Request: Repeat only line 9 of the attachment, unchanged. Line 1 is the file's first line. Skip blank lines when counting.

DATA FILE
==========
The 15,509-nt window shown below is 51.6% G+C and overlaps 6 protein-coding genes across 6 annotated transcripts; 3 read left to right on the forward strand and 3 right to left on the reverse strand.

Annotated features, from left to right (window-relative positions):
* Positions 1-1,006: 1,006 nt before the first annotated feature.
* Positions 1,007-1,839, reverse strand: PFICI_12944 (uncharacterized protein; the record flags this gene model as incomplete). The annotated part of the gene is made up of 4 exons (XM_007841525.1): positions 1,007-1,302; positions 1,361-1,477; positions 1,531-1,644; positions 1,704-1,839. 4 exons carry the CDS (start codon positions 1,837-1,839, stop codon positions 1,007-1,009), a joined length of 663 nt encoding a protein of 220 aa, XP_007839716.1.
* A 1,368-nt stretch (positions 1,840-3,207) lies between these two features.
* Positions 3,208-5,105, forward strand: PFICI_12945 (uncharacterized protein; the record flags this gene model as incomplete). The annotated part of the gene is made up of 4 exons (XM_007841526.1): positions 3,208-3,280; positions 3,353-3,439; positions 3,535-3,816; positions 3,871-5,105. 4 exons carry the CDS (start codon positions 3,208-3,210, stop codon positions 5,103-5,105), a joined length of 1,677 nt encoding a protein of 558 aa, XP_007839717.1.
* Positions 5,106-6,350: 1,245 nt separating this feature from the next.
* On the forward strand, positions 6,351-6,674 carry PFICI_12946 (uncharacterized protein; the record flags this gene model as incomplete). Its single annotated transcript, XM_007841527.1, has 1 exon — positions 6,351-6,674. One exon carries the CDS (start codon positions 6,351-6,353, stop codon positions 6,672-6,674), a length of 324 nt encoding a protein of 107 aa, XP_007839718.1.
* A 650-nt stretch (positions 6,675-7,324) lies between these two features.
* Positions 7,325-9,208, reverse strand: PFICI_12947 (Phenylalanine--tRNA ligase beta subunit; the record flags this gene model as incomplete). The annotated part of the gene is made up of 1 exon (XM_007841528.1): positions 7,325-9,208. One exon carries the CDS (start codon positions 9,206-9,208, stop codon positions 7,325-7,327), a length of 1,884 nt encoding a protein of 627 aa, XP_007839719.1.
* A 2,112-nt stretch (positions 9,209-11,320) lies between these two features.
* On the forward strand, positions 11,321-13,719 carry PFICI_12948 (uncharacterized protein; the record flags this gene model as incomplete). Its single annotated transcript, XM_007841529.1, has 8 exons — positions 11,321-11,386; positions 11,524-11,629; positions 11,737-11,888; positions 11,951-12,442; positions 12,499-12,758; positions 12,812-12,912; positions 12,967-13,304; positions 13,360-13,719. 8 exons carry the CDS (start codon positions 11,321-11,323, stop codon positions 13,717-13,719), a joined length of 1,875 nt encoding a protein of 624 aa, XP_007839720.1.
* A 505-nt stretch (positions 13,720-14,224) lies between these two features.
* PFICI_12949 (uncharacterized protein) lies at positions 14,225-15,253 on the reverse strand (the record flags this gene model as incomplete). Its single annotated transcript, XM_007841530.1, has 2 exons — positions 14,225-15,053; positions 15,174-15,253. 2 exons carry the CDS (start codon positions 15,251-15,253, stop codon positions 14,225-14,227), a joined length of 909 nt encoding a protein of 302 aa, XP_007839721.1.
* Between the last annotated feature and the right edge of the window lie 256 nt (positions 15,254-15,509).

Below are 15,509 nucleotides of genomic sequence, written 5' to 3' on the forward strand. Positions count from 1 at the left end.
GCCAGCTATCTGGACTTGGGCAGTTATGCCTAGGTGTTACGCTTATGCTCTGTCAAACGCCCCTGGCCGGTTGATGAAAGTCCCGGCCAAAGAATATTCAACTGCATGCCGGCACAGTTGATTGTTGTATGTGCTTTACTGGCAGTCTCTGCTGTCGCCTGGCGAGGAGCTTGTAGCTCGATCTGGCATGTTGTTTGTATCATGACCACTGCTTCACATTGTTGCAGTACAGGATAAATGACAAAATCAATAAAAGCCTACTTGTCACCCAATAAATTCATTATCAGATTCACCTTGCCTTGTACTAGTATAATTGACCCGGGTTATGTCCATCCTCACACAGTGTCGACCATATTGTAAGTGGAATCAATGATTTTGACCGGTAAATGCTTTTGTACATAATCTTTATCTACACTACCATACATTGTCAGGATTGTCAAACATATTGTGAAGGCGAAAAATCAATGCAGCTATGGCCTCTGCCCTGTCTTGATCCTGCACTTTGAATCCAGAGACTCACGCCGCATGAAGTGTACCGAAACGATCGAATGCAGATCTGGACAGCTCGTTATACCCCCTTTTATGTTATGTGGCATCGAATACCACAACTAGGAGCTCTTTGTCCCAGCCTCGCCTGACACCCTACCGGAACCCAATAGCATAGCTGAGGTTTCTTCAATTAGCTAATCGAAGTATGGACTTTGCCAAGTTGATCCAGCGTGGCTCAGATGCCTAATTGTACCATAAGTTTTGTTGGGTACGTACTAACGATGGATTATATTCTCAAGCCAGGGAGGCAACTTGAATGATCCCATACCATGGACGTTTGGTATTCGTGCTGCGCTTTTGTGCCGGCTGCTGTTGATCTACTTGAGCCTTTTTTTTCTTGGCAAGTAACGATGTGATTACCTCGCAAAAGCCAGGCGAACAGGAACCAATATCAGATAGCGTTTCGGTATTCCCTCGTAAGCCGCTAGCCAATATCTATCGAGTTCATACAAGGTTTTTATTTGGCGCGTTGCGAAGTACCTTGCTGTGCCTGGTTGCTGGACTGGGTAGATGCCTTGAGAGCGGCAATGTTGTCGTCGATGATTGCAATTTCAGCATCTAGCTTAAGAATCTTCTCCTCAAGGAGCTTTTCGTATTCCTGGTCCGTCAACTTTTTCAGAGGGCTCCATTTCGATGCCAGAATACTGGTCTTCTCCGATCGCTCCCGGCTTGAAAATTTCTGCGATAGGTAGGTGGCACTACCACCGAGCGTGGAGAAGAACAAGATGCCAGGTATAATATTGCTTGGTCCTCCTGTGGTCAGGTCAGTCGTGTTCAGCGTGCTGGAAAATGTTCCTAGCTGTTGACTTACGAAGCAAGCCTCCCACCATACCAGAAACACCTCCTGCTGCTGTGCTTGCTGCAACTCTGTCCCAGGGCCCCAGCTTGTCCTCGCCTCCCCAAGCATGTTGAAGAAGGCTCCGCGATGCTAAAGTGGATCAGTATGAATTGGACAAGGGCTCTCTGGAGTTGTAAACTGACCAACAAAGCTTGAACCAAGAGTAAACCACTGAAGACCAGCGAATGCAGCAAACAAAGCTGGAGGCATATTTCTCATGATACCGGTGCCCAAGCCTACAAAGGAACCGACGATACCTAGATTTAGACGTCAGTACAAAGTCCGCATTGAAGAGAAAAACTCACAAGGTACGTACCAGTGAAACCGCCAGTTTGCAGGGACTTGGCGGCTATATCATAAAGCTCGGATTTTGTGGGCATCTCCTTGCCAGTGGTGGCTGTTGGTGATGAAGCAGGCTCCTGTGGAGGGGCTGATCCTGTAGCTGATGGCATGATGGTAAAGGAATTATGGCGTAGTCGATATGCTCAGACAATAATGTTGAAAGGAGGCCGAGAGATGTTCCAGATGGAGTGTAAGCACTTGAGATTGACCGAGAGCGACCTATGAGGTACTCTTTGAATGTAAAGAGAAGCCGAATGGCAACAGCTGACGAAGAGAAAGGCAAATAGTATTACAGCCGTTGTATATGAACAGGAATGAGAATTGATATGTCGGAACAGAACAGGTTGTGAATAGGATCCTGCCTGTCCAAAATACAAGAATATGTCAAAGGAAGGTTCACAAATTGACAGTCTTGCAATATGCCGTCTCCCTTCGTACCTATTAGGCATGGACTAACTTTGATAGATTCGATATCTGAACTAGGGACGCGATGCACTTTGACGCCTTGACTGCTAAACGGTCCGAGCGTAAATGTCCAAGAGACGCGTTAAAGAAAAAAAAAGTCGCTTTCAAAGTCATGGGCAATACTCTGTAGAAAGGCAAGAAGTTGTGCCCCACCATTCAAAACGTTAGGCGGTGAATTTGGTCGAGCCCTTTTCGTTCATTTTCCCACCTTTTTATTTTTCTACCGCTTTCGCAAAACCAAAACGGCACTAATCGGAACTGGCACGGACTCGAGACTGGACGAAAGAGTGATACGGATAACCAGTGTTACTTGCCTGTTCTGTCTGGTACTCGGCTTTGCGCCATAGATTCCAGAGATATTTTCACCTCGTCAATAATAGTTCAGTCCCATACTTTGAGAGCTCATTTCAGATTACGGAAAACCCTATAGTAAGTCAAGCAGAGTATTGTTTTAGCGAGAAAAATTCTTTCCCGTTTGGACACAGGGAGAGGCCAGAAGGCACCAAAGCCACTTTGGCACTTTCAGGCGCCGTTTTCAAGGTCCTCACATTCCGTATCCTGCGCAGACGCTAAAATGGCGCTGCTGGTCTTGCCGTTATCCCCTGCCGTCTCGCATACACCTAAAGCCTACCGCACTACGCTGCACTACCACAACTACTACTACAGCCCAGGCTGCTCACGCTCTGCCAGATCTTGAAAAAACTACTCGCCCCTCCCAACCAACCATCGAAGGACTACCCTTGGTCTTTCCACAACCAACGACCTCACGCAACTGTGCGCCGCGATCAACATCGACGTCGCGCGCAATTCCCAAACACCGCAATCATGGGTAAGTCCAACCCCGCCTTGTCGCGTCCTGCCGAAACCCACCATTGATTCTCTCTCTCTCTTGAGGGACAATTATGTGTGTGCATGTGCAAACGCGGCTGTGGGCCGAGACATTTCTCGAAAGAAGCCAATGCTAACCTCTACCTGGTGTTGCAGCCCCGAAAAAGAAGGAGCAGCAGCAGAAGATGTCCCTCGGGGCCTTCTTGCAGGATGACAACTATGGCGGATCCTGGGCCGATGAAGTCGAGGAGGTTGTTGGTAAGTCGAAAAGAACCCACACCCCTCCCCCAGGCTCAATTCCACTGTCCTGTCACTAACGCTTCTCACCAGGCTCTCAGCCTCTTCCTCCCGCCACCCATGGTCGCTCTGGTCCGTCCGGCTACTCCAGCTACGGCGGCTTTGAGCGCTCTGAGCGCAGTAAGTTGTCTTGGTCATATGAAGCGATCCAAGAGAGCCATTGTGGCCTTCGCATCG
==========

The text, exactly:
* A 650-nt stretch (positions 6,675-7,324) lies between these two features.